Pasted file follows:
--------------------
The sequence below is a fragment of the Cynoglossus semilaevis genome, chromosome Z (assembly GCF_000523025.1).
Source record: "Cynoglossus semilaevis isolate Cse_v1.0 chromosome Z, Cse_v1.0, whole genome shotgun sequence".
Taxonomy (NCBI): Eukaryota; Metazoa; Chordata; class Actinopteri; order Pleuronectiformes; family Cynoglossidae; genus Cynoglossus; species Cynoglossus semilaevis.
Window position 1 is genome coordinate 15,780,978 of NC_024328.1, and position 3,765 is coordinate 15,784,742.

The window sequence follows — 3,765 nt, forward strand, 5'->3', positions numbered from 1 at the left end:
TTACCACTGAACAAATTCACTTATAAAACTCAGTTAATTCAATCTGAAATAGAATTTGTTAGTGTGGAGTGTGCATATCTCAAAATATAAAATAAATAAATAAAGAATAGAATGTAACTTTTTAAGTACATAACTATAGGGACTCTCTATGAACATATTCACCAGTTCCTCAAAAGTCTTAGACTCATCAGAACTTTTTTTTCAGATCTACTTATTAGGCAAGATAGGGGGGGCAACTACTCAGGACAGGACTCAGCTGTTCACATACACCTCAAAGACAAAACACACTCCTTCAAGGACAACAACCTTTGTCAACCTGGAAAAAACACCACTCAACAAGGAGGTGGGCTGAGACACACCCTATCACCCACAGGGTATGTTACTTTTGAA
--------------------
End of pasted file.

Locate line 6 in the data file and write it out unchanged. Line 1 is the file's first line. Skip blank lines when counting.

TTACCACTGAACAAATTCACTTATAAAACTCAGTTAATTCAATCTGAAATAGAATTTGTTAGTGTGGAGTGTGCATATCTCAAAATATAAAATAAATAAATAAAGAATAGAATGTAACTTTTTAAGTACATAACTATAGGGACTCTCTATGAACATATTCACCAGTTCCTCAAAAGTCTTAGACTCATCAGAACTTTTTTTTCAGATCTACTTATTAGGCAAGATAGGGGGGGCAACTACTCAGGACAGGACTCAGCTGTTCACATACACCTCAAAGACAAAACACACTCCTTCAAGGACAACAACCTTTGTCAACCTGGAAAAAACACCACTCAACAAGGAGGTGGGCTGAGACACACCCTATCACCCACAGGGTATGTTACTTTTGAA